Third of cleaners, janitors face discrimination, bullying
About a third of cleaners and janitors face discrimination and other unwanted behavior, like being ignored, bullied, and excluded, according to a study commissioned by employers' organization Schoonmakend Nederland and trade union FNV, NOS reports.
In 2019, confidants received only 33 reports of discrimination and other undesired behavior. But according to the researchers, not all cases are reported. According to confidants, managers, in particular, seem to discriminate. But cleaners also often face undesirable behavior from clients.
Renate Bos of FNV is not surprised that few incidents are reported. "Many different cultures work in small groups, in remote places, and at times when other people are not working. In addition, the distance between cleaners and employer is often large, partly because they change employers every few years due to the tenders," Bos said. "I speak to a lot of cleaners, so I know it's going on. But to see it in black-and-white, it's shocking."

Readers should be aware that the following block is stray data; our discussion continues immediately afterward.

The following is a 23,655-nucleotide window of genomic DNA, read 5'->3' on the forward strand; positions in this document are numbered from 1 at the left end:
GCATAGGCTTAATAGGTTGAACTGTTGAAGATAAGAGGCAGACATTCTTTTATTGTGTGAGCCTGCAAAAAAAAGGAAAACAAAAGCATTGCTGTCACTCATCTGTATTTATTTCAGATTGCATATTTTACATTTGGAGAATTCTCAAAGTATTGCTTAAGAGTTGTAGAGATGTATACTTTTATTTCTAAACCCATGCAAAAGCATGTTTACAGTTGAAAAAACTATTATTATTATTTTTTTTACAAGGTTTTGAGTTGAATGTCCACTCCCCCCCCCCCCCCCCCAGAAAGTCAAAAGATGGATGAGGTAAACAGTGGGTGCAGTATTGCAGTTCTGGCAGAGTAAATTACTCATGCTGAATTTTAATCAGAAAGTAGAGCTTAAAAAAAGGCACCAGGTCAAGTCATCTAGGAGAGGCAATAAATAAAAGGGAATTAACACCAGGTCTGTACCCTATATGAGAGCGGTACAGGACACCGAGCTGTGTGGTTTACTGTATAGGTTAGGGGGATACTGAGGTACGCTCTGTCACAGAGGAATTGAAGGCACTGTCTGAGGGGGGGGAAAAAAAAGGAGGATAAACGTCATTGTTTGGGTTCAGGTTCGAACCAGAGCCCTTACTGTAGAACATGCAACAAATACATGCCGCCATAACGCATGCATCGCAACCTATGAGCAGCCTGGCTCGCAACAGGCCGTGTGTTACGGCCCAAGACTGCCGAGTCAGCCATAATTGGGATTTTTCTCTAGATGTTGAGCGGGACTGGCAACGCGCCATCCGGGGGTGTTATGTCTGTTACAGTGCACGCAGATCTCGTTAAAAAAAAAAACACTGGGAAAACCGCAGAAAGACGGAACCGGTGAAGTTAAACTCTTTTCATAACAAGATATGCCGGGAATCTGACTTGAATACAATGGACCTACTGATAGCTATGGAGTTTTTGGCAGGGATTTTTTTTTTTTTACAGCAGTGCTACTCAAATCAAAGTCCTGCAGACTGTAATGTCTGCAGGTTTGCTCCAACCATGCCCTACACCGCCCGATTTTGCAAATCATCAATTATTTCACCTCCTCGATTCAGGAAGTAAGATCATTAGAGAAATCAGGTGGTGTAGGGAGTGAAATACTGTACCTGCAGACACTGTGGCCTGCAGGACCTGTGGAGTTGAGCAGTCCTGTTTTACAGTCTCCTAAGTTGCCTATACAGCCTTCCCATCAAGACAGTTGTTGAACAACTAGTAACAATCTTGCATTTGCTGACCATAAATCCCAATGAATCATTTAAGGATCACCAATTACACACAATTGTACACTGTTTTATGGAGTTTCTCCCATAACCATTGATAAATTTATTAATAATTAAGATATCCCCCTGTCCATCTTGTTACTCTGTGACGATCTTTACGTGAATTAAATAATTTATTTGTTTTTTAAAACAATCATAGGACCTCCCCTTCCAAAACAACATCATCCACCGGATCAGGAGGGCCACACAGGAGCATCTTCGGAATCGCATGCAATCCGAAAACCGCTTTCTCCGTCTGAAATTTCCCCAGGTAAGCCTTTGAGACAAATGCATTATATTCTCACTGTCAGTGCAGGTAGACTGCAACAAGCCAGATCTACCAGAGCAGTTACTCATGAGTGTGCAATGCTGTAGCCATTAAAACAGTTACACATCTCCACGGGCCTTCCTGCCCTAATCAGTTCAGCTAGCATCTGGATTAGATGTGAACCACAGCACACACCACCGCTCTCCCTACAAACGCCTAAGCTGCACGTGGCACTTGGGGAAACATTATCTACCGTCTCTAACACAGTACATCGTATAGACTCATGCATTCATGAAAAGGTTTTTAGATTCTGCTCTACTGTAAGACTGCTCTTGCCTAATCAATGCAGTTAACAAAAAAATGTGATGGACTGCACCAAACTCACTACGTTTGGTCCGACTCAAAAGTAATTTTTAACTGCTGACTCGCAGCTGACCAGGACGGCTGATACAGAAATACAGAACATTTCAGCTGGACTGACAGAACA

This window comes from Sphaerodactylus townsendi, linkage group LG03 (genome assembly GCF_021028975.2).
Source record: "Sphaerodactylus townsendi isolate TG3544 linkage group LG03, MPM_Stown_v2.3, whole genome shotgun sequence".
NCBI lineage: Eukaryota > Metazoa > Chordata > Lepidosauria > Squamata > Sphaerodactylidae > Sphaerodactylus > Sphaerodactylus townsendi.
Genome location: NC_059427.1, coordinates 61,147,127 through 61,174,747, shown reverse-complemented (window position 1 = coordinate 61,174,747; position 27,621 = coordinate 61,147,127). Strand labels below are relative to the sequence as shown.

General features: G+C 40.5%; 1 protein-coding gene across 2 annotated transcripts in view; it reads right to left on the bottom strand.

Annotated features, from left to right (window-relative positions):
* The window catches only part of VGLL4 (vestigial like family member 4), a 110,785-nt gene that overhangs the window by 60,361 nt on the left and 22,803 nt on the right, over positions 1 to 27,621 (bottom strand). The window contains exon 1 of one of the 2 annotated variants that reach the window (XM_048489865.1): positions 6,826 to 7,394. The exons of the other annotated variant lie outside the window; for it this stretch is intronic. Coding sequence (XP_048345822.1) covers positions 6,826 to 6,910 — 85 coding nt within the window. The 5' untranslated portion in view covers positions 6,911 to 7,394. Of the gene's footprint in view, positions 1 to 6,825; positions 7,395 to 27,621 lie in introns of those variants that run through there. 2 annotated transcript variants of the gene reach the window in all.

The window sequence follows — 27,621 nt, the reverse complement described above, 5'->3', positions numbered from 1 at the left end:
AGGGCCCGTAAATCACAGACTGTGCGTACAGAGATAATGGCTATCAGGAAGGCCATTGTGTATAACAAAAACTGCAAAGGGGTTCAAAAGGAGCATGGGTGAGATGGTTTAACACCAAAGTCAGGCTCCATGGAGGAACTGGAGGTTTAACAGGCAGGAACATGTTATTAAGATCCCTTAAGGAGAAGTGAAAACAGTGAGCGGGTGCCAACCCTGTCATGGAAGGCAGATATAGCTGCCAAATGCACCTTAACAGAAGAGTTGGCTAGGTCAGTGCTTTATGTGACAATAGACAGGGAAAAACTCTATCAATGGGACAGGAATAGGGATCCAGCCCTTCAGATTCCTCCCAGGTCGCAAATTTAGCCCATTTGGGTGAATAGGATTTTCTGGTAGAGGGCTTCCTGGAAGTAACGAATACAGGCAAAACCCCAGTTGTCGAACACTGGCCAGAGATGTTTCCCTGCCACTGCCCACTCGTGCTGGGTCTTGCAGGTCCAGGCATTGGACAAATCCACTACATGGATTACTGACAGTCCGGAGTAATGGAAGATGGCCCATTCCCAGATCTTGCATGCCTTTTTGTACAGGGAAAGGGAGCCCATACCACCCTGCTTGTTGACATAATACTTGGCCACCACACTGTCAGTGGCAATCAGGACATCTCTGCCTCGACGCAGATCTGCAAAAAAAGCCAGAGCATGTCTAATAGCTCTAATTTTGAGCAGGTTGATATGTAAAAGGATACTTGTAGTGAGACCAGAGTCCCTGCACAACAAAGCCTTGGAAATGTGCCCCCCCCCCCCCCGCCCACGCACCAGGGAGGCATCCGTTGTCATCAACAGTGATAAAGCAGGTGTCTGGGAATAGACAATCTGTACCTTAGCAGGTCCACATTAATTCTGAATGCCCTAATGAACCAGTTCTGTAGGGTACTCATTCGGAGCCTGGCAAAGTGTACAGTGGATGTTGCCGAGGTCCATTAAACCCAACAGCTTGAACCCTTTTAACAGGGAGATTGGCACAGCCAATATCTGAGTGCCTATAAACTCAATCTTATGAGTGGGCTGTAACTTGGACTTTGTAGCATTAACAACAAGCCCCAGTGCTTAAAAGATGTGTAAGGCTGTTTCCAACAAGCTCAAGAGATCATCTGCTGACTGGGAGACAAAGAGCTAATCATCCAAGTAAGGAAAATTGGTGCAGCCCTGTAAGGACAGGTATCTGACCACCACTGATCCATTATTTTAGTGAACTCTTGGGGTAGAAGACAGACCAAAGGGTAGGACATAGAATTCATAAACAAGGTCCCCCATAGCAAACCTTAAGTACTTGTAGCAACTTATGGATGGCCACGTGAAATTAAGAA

Cleaners and janitors report feeling that they are somehow less than other people - "just" a cleaner. "For example, I heard the story of a company that didn't want anyone with a headscarf," said Bos. "Or a cleaning lady who was not allowed to eat her sandwich in the common room but was sent to the toilet to do so. Or that cleaners had to change in the bicycle basement."
"The percentage is too high and undesirable because you have to offer employees a safe workspace," said Rob Rommelse of Schoonmakend Nederland. "In addition to discrimination, it concerns all kinds of undesirable behavior: bullying, ignoring, and intimidation. We wanted to bring this to the fore so that we can counteract it."
"Discrimination and undesirable behavior are everywhere," Rommelse said to the broadcaster. "But you also have to dare to investigate and discuss it with each other so that you can counteract it in a targeted manner. That is why we provide information to employers."